The following is from an
was already an apprentice mechanic when he
started his career as a bicycle manufacturer in 1896, but unfortunately for
his financial means, which were limited, he had to settle with limiting
himself to building frames for local merchants and racing bikes for his
friends and companions who would cover in advance the cost of the tubing and
building materials and with which they would then hold fun races between
"It was in 1897 that Umberto Dei who had trained [water stain]
was selected by the UVI and sent to Paris along with three other of the best
Italians to take part in a race with the most well-known French racers of
the time. The Italians won the competition and Umberto contributed very
effectively to the win, placing second behind the Italian Minozzi, then
"Dei recalls with great pleasure that he used a self-made
bicycle on that occasion and that his teammates held that the bike was
smoother because he had had the foresight to lighten and make the rims
narrower (at the time wood rims were used.)"
"From that year, Umberto Dei became the banner holder of
mechanical means and the constant ascent of his products started,
notwithstanding that his financial means were still quite limited, but
nonetheless the best professionals (already paid by the other makers) began
to turn themselves to him for the construction of their special bikes, with
the same happening with many foreign racers."
"He was the first to make bikes with 68 cm diameter wheels,
hence the same diameter of tubulars, tending to be lighter, using parts that
other manufacturers only used for racing bikes, in such a way that his bikes
that would initially be for racing but with a simple switch of the
rims/tires could be transformed into touring/roadsters."
"Later at the ANCMA (Milan bicycle trade fair), from 1929, Dei
would display his bikes hanging from scales, showing that they were sensibly
lighter than more common bikes and with signs with descriptions of the
lightweight alloys required and other minimal weight saving measures that
permitted to reduce the weight of other parts without prejudicing the
solidity and durability of the bike."
"With these new types, he reached a sensibly improved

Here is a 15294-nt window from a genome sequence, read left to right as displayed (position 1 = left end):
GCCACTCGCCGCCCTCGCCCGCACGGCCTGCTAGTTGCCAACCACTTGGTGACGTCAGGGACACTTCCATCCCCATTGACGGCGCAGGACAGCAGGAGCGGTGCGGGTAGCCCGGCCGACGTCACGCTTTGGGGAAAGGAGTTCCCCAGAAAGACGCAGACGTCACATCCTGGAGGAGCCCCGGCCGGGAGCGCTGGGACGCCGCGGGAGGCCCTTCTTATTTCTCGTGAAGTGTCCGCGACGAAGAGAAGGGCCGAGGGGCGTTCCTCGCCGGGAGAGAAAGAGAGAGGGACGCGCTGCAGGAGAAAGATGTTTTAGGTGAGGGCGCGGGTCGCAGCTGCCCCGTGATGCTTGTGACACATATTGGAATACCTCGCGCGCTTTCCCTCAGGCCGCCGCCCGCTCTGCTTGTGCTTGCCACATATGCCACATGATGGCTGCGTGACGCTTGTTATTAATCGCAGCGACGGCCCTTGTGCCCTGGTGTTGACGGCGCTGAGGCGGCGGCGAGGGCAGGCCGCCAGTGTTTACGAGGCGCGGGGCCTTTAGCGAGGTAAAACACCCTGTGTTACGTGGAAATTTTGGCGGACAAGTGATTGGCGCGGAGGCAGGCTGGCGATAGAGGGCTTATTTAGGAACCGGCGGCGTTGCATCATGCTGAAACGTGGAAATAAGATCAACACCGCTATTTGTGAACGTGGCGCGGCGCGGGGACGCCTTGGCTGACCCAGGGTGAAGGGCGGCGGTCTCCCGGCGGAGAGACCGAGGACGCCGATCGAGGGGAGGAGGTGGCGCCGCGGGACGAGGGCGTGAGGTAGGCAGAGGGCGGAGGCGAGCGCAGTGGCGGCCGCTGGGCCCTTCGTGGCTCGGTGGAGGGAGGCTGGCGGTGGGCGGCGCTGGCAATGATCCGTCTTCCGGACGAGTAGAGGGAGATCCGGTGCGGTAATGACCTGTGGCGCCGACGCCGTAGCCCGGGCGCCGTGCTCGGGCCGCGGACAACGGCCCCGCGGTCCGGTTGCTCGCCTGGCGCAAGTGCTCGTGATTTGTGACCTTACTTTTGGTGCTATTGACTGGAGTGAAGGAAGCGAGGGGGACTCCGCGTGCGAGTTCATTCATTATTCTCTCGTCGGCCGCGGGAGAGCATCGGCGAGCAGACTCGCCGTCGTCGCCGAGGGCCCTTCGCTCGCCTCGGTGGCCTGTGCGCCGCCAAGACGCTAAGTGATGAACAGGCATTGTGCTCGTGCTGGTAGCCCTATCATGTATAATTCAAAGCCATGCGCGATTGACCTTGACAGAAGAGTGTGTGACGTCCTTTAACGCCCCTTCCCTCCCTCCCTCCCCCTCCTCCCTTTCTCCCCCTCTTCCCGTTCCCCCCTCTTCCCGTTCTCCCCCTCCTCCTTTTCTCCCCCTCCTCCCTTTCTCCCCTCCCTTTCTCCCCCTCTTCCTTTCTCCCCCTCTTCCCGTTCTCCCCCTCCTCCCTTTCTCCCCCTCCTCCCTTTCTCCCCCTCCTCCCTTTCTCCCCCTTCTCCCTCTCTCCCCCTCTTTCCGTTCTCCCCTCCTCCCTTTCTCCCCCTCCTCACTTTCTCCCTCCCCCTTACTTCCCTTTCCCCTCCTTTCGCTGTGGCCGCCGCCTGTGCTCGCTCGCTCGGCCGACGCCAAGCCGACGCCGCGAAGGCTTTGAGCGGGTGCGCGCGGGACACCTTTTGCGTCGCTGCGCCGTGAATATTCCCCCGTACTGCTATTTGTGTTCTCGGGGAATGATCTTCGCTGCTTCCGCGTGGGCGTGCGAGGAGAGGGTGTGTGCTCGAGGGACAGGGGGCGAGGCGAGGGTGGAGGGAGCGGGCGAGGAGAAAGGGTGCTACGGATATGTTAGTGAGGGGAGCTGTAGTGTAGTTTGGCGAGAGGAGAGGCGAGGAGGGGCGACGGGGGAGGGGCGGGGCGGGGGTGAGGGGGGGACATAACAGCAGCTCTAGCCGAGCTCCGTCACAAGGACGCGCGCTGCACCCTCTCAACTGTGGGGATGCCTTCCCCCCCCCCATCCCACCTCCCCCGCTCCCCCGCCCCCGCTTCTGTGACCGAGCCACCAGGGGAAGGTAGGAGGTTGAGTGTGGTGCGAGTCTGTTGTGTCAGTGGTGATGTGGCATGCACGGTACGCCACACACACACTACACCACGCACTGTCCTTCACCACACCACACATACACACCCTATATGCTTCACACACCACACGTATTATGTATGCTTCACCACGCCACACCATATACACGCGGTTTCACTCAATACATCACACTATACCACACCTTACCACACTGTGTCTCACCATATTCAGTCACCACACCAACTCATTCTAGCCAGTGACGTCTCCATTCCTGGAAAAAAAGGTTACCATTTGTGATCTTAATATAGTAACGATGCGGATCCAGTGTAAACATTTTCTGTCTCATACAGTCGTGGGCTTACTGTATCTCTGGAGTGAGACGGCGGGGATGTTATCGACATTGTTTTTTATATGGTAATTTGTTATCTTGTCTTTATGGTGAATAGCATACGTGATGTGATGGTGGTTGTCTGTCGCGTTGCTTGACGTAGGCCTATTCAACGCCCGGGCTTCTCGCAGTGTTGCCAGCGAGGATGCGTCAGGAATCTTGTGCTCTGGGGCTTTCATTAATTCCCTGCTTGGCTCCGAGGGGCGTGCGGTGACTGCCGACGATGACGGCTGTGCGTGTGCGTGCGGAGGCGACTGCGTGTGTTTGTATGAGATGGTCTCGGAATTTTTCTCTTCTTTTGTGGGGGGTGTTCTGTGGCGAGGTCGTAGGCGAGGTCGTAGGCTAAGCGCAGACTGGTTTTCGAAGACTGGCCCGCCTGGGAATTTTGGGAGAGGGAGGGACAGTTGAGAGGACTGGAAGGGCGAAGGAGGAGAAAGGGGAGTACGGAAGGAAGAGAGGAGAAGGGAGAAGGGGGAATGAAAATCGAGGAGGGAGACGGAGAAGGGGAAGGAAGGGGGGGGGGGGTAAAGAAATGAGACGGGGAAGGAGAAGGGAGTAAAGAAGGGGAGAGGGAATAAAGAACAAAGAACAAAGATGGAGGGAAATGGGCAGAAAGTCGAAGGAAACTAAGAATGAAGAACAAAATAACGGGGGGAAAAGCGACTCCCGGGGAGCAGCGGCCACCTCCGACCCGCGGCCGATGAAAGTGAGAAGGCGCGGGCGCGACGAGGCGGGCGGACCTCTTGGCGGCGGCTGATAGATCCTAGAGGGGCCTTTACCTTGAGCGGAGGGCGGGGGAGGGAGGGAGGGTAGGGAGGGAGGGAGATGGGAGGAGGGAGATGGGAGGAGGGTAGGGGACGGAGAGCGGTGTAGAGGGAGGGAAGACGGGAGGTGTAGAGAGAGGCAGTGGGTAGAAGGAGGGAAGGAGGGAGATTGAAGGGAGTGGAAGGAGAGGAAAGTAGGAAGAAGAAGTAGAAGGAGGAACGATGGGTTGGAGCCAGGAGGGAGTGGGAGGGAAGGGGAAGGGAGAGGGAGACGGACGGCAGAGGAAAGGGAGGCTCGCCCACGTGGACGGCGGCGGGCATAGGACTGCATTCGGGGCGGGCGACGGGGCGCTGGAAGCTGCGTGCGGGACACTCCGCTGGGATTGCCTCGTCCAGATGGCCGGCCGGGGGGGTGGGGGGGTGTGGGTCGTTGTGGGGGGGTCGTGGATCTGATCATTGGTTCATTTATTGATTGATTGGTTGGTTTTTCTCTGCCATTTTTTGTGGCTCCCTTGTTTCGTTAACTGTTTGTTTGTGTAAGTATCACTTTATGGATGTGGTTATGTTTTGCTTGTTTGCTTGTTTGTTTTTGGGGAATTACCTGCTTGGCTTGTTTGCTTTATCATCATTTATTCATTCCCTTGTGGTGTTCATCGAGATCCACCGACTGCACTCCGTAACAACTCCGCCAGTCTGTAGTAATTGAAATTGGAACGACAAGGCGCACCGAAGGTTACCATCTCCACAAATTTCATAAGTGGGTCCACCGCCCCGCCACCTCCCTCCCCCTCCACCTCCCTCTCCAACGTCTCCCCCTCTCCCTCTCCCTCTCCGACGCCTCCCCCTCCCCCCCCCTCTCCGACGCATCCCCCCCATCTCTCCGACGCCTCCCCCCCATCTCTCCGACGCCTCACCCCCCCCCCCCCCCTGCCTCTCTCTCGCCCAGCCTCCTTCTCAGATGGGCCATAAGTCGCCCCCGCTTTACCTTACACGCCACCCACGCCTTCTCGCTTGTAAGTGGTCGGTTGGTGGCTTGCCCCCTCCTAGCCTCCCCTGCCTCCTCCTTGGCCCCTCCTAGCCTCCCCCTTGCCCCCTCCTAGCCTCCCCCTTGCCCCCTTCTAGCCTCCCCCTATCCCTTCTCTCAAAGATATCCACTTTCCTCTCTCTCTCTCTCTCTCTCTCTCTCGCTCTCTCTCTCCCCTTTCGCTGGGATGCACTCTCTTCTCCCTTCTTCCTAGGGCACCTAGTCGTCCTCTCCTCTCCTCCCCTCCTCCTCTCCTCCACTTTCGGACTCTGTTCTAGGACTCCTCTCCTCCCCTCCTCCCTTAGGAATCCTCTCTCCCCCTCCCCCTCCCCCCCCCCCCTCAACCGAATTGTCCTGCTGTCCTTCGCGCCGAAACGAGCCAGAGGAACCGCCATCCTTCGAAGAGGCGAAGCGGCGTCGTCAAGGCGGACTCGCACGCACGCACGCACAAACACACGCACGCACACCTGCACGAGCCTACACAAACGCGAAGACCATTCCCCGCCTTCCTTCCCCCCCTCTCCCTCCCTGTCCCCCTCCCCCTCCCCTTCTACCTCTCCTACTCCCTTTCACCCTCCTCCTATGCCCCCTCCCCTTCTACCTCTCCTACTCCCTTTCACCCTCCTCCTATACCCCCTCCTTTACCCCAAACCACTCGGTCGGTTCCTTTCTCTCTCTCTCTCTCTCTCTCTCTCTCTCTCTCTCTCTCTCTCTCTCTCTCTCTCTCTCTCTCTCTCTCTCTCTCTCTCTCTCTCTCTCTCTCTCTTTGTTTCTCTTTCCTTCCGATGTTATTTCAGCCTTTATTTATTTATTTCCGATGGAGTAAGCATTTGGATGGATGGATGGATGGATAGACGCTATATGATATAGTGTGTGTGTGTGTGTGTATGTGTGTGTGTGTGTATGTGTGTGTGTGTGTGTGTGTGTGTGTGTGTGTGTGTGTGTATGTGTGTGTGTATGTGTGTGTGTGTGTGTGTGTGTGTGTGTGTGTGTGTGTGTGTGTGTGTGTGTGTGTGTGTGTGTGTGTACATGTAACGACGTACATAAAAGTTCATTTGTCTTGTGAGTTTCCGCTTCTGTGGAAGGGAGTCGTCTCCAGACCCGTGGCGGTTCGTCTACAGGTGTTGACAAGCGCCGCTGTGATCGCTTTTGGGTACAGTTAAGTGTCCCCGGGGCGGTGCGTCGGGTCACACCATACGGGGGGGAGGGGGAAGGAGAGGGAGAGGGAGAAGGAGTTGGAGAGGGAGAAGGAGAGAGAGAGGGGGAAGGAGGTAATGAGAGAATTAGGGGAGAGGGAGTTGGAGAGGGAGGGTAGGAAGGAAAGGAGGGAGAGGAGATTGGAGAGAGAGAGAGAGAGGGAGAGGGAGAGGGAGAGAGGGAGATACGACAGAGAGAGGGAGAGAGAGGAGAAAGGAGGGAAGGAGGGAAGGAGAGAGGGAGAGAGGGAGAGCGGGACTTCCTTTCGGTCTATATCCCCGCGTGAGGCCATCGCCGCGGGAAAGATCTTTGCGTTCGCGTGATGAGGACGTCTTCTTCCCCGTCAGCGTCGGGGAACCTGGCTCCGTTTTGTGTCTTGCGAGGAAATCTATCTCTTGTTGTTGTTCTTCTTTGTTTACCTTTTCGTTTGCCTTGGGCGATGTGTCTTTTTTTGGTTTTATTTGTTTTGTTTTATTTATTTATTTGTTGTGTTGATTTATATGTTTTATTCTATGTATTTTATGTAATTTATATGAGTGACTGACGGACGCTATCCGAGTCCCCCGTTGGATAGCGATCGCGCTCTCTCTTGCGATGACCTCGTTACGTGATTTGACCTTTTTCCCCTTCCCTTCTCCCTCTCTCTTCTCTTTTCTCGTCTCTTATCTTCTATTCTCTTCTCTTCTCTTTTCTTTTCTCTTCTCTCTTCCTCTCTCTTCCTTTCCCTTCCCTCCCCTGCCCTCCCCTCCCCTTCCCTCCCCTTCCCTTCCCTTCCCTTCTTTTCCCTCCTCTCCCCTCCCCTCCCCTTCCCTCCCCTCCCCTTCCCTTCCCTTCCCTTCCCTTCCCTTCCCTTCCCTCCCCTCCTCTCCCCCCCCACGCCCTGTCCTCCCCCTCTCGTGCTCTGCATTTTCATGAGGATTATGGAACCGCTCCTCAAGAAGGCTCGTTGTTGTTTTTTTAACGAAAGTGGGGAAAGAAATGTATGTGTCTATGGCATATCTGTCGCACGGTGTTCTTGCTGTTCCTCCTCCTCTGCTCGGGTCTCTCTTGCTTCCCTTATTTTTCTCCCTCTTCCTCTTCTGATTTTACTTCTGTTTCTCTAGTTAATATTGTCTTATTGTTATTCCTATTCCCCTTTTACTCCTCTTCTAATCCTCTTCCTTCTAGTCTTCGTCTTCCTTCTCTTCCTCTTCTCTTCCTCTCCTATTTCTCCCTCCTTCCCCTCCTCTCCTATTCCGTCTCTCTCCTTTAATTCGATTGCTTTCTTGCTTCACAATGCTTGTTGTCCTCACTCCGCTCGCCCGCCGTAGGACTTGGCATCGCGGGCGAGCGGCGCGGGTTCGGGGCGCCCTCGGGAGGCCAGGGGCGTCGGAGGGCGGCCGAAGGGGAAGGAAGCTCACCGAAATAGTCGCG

smoothness, not only because of the lighter weight but also because of close
attention paid to the lightening of the wheels."
"Umberto Dei had already given up his brilliant personal
sporting ambitions in racing and his craftsmanship from Via San Vito, was
developed in the new premises in Via Pasquale Paoli, 4 increasing the size
of the shop floor size as they saw their biggest production period."
"For many years, he was involved in all types of sports
cycling events and had riders of all specialties on bikes with his brand
winning all types of championships and classic races, on track as on the
road, both in Italy and abroad. At the same time, he also frequently offered unconditional
prizes and primes."
"In the years following the great war of 1915-18, Dei took the
initiative to prepare numerous models with special features for the
"In 1936, in the event of the Berlin Olympics, Dei had the exceptional and
well-merited satisfaction of being commissioned and paid to supply the bikes
for the riders of the official delegations of such foreign teams as
Argentina, Brazil, Egypt, Uruguay, Peru, Romania, Bulgaria, Columbia and
Turkey. This conspicuous preference was undoubted proof of the recognized
superiority of the Dei products in that his bikes then cost considerably
more than those of competitors."
"From 1923, a company of former glories of Italian Cycling
elected him to be the President of the Unione Veterani Ciclisti Italiani
[Union of Italian Veteran Cyclists], this same organization later
consistently recognized the Italian cyclists who have been able to
distinguish themselves abroad, in 1951, assigning 4 gold medals to the 4
Italians who won World Championships titles.
"The Veteranís Union is headquartered in the retirement home
of Umberto Dei, where the relics of the first period of Italian cycle sport
are cared for with loving and devoted care."
"Umberto Dei was the promoter of the "Costamagna" prize, once
director of the "Gazzetta dello Sport", later founder of the "Premio Romolo
Bruni" and then of the "Premio G.F. Tommaselli."
In the sad year 1943, Umberto Dei had both his complete production facility
and most of his home destroyed by a war bombardment, and was forced to
interrupt his production."
"However, no matter how drastically the largest part of his
fortune had been destroyed, and notwithstanding his already advanced age, he
was able to react and after only a few years to reestablish himself in the
new premises of Via San Vincenzo where he has quickly returned his brand to
highest consideration. "